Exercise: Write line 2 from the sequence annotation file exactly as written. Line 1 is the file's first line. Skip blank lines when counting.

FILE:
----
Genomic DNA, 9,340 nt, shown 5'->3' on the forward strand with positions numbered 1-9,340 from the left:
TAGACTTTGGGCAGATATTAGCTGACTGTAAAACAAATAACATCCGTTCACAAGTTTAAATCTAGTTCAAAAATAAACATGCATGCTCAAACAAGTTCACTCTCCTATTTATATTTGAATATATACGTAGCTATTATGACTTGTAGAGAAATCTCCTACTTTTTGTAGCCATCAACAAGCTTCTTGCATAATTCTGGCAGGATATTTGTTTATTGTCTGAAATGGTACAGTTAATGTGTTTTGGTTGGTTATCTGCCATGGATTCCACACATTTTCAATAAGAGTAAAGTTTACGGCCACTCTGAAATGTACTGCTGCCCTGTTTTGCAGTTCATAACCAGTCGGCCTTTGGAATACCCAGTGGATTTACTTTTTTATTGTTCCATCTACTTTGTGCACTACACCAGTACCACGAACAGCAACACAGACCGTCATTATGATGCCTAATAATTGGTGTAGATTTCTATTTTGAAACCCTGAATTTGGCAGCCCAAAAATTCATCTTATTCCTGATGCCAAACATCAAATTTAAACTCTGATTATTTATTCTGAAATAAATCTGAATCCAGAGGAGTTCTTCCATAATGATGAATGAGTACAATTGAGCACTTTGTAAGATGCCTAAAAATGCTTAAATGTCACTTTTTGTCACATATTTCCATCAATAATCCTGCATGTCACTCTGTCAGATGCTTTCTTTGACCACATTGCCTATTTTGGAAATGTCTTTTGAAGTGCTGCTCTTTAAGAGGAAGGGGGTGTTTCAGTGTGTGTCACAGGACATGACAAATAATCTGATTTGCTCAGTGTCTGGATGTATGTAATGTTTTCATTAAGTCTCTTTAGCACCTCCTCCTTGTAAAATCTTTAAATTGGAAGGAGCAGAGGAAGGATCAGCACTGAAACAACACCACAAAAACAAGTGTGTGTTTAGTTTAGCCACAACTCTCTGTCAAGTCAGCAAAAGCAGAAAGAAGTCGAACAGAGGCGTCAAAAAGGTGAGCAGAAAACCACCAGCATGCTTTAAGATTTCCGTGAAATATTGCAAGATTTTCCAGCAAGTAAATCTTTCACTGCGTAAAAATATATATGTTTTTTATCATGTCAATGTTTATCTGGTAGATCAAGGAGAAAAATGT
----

TAGACTTTGGGCAGATATTAGCTGACTGTAAAACAAATAACATCCGTTCACAAGTTTAAATCTAGTTCAAAAATAAACATGCATGCTCAAACAAGTTCACTCTCCTATTTATATTTGAATATATACGTAGCTATTATGACTTGTAGAGAAATCTCCTACTTTTTGTAGCCATCAACAAGCTTCTTGCATAATTCTGGCAGGATATTTGTTTATTGTCTGAAATGGTACAGTTAATGTGTTTTGGTTGGTTATCTGCCATGGATTCCACACATTTTCAATAAGAGTAAAGTTTACGGCCACTCTGAAATGTACTGCTGCCCTGTTTTGCAGTTCATAACCAGTCGGCCTTTGGAATACCCAGTGGATTTACTTTTTTATTGTTCCATCTACTTTGTGCACTACACCAGTACCACGAACAGCAACACAGACCGTCATTATGATGCCTAATAATTGGTGTAGATTTCTATTTTGAAACCCTGAATTTGGCAGCCCAAAAATTCATCTTATTCCTGATGCCAAACATCAAATTTAAACTCTGATTATTTATTCTGAAATAAATCTGAATCCAGAGGAGTTCTTCCATAATGATGAATGAGTACAATTGAGCACTTTGTAAGATGCCTAAAAATGCTTAAATGTCACTTTTTGTCACATATTTCCATCAATAATCCTGCATGTCACTCTGTCAGATGCTTTCTTTGACCACATTGCCTATTTTGGAAATGTCTTTTGAAGTGCTGCTCTTTAAGAGGAAGGGGGTGTTTCAGTGTGTGTCACAGGACATGACAAATAATCTGATTTGCTCAGTGTCTGGATGTATGTAATGTTTTCATTAAGTCTCTTTAGCACCTCCTCCTTGTAAAATCTTTAAATTGGAAGGAGCAGAGGAAGGATCAGCACTGAAACAACACCACAAAAACAAGTGTGTGTTTAGTTTAGCCACAACTCTCTGTCAAGTCAGCAAAAGCAGAAAGAAGTCGAACAGAGGCGTCAAAAAGGTGAGCAGAAAACCACCAGCATGCTTTAAGATTTCCGTGAAATATTGCAAGATTTTCCAGCAAGTAAATCTTTCACTGCGTAAAAATATATATGTTTTTTATCATGTCAATGTTTATCTGGTAGATCAAGGAGAAAAATGT